10.13.4 Processing steps
The processing steps are:

•
time series segmentation,

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outliers detection,

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period search,

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estimate of activity indexes,

•
best estimate of rotation period.
Segmentation
Segmentation of time series is required because the rotational modulation signal could be masked by the intrinsic evolution of spots and faculae, due to the evolution of the magnetic field intensity and topology. Ideally, the time series should be segmented in intervals shorter than the typical lifetime of spots and faculae (see the discussion in Distefano et al. 2023, for further details). In the Gaia case, this may lead to timeseries segments with an insufficient number of measurements to detect the rotational modulation signal. A compromise has therefore to be found between the time span $\mathrm{\Delta}T$ of the segment and the number $N$ of photometric measurements included in the segment. Since the sampling of the Gaia time series is strongly dependent on the ecliptic latitude, the code employs an ‘adaptive’ segmentation algorithm that takes the sampling of the different time series into account to estimate an optimal $\mathrm{\Delta}T$. This algorithm splits a given time series in marginally overlapping segments that satisfy the following requirement:
$$\mathrm{\Delta}T\le 120\mathrm{d}\text{and}N\ge 12.$$  (10.17) 
Outlier detection
In this step, outliers due to flaring events or to instrumental and calibration issues are detected and flagged. The rotational modulation analysis then considers the time series cleaned of such outliers. The outlier detection is based on the principle that, when the rotational modulation signal dominates the light curves, a linear correlation between magnitude and colour exists. For each segment, a robust linear regression is performed on the measurements ${({G}_{\mathrm{BP}}{G}_{\mathrm{RP}})}_{i}$ versus ${G}_{i}$. The measurements with the highest residuals ${\u03f5}_{i}$ from the model predictions are then rejected according to the criterion:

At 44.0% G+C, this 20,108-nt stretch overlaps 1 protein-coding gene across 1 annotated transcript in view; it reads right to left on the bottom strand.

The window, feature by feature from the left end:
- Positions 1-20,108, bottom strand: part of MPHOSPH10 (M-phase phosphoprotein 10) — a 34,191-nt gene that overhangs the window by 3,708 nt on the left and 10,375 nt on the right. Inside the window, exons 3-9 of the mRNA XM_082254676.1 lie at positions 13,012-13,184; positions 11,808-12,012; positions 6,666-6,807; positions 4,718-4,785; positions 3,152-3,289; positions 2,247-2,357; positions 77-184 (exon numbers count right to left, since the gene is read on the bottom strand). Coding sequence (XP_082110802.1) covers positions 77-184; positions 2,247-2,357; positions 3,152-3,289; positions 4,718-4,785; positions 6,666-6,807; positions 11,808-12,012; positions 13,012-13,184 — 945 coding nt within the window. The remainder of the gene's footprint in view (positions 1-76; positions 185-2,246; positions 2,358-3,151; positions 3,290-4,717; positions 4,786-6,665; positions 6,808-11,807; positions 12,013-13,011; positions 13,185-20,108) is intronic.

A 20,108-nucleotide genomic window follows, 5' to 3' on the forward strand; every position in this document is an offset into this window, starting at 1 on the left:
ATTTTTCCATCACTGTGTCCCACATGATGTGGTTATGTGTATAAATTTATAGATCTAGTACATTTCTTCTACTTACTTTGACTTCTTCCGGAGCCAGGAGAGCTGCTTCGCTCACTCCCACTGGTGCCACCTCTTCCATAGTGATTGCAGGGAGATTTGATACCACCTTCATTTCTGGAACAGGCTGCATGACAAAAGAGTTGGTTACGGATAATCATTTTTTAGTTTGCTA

$$\mid {\u03f5}_{i}\overline{\u03f5}\mid >5{\sigma}_{\u03f5},$$  (10.18) 
where $\overline{\u03f5}$ and ${\sigma}_{\u03f5}$ denote the mean and standard deviation of residuals, respectively. In some cases, this criterion can leave small residuals also for flare events that are significantly brighter and bluer than the mean values. In order to identify these measurements, the criterion
$$  (10.19) 
is also applied. All transits that satisfy at least one of Equations 10.18 and 10.19 are flagged as outliers and are not considered in the rotational modulation analysis.
Period search
The period search is performed in each segment and in the whole time series by running the LombScargle algorithm (Zechmeister and Kürster 2009) on the ${G}_{i}$ data (sub)set obtained after outlier rejection. The frequency interval in which the search is performed is (2$/\mathrm{\Delta}T$, 3.2) d${}^{1}$, with steps of ${(10\mathrm{\Delta}T)}^{1}$ d${}^{1}$. The period with the highest amplitude in the periodogram is selected and its False Alarm Probability (FAP) is evaluated according to the formulation given by Baluev (2008). The period is flagged as significant if its FAP is less than the threshold value of 0.05 (see Lanzafame et al. 2018, for details on the threshold setting). If the FAP is less than 0.05, then the model given in Equation 10.16 is fitted to the photometric data.
Computation of activity indices
The variability amplitude in magnetically active stars is widely used as proxy of the stellar magnetic activity level. The code supplies two different magnetic activity indices for each segment and for each band. The first index is a trimmed peaktopeak amplitude, defined as:
$${A}_{\mathrm{perc}}(m)={m}_{95\mathrm{t}\mathrm{h}}{m}_{5\mathrm{t}\mathrm{h}},$$  (10.20) 
where ${m}_{5\mathrm{t}\mathrm{h}}$ and ${m}_{95\mathrm{t}\mathrm{h}}$ are the 5th and 95th percentiles, respectively, of the magnitude distribution in the segment and $m\in (G,{G}_{\mathrm{BP}},{G}_{\mathrm{RP}})$. The second index is the model peaktopeak amplitude, defined as:
$${A}_{\mathrm{fit}}(m)=2\sqrt{{b}_{m}^{2}+{c}_{m}^{2}},$$  (10.21) 
where ${b}_{m}$ and ${c}_{m}$ are the fit coefficients of Equation 10.16 and $m\in (G,{G}_{\mathrm{BP}},{G}_{\mathrm{RP}})$. The second index is given only when the fit model is available. Such an index is not explicitly given in the catalogue, but it can be computed from the fit coefficients.
Rotation period estimate